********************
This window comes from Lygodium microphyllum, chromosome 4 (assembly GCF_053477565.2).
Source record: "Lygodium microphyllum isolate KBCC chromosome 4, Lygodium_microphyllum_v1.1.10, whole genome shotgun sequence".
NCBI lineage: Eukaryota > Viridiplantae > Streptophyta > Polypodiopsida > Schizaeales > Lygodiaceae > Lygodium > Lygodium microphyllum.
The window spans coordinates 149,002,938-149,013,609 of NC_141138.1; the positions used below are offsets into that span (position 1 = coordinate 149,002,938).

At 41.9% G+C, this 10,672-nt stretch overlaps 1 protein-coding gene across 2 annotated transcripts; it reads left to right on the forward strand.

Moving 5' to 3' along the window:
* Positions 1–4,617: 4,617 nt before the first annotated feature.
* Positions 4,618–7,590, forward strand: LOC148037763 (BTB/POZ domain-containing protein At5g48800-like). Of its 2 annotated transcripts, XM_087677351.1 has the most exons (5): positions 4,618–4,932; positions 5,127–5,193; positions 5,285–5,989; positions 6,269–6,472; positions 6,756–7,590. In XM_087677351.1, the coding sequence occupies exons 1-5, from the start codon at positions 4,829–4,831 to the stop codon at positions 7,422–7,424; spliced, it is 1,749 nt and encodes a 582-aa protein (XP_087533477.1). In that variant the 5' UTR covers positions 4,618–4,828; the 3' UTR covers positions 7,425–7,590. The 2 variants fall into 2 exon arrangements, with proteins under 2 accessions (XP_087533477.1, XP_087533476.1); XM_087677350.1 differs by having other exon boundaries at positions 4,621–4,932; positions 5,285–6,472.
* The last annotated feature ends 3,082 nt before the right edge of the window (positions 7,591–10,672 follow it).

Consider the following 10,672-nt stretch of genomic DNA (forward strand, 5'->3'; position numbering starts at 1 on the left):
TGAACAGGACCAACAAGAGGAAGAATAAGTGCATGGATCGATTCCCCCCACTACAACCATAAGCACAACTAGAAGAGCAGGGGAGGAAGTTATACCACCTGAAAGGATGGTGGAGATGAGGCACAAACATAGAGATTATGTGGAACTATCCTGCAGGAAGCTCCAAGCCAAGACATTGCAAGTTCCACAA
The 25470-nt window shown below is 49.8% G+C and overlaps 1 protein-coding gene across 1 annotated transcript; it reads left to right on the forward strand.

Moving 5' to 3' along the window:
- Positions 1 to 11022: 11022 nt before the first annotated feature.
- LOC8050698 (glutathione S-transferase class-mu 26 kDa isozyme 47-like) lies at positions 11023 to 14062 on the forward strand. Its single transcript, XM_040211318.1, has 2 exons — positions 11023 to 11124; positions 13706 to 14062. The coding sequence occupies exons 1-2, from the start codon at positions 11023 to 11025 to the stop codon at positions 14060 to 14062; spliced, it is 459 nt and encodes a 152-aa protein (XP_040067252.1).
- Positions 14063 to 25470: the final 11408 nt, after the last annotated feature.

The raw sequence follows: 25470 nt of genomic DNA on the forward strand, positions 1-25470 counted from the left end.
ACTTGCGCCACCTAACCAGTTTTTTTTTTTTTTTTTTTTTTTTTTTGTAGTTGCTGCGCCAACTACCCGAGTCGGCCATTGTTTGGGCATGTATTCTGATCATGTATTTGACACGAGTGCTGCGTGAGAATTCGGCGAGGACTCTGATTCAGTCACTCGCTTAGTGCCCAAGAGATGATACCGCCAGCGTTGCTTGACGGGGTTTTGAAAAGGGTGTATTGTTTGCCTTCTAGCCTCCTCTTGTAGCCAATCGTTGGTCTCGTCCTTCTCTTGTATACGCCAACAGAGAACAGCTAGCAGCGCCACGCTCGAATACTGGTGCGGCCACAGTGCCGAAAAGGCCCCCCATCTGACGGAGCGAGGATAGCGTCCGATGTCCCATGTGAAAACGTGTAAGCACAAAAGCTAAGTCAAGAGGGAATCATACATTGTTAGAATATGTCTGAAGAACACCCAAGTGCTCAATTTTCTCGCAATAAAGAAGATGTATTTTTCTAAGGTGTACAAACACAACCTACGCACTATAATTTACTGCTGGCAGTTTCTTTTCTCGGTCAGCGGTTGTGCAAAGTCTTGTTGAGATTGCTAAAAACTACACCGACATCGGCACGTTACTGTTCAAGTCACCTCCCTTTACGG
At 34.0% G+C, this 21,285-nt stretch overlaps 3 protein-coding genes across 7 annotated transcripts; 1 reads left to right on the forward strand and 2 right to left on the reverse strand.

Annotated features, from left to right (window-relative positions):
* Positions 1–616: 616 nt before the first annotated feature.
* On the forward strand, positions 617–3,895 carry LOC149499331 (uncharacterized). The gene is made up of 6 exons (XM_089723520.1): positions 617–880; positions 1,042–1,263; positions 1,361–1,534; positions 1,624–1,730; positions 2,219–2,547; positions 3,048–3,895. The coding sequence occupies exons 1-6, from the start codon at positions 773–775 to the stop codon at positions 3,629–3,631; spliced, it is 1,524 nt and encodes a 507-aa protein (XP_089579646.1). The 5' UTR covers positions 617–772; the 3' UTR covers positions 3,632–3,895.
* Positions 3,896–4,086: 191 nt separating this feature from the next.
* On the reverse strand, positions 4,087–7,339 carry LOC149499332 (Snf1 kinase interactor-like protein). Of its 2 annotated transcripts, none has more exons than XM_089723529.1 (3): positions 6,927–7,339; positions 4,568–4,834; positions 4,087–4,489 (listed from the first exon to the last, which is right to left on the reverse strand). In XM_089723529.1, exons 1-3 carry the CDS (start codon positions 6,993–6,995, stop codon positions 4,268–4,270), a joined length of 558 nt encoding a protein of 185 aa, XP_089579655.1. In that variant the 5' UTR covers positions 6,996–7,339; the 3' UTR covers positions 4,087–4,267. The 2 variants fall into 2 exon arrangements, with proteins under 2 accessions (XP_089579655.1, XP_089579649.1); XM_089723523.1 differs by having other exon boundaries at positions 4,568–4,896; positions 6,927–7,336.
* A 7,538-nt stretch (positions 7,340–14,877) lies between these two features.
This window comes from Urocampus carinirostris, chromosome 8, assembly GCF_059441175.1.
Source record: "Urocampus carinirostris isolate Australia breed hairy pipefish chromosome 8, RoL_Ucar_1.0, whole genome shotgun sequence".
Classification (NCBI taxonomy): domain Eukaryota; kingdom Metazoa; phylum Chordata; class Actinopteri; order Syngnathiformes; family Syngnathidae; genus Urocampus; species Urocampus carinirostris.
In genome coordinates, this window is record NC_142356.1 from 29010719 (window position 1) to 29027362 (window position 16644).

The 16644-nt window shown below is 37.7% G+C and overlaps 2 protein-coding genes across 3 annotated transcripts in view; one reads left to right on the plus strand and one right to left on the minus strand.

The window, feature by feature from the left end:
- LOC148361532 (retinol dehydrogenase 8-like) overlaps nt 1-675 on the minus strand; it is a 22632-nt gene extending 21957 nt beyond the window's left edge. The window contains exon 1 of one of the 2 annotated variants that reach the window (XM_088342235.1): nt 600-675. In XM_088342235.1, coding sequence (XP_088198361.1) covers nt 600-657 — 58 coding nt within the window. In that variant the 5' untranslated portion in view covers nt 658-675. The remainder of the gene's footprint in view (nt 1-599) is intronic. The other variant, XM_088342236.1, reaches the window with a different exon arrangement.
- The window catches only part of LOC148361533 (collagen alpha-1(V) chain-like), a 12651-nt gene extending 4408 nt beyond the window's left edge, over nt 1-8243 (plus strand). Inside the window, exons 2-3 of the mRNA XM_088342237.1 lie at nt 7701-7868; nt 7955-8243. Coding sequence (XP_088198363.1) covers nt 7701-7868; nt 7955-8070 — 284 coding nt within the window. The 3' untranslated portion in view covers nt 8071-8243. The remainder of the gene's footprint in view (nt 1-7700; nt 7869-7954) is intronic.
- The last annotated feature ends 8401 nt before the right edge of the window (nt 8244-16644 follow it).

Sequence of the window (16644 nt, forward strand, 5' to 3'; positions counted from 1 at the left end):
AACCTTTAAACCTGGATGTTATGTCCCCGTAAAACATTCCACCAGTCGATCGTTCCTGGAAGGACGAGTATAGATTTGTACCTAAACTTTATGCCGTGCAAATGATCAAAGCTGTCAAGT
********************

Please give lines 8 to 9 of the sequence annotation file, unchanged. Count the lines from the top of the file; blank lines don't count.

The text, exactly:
* Positions 4,618–7,590, forward strand: LOC148037763 (BTB/POZ domain-containing protein At5g48800-like). Of its 2 annotated transcripts, XM_087677351.1 has the most exons (5): positions 4,618–4,932; positions 5,127–5,193; positions 5,285–5,989; positions 6,269–6,472; positions 6,756–7,590. In XM_087677351.1, the coding sequence occupies exons 1-5, from the start codon at positions 4,829–4,831 to the stop codon at positions 7,422–7,424; spliced, it is 1,749 nt and encodes a 582-aa protein (XP_087533477.1). In that variant the 5' UTR covers positions 4,618–4,828; the 3' UTR covers positions 7,425–7,590. The 2 variants fall into 2 exon arrangements, with proteins under 2 accessions (XP_087533477.1, XP_087533476.1); XM_087677350.1 differs by having other exon boundaries at positions 4,621–4,932; positions 5,285–6,472.
* The last annotated feature ends 3,082 nt before the right edge of the window (positions 7,591–10,672 follow it).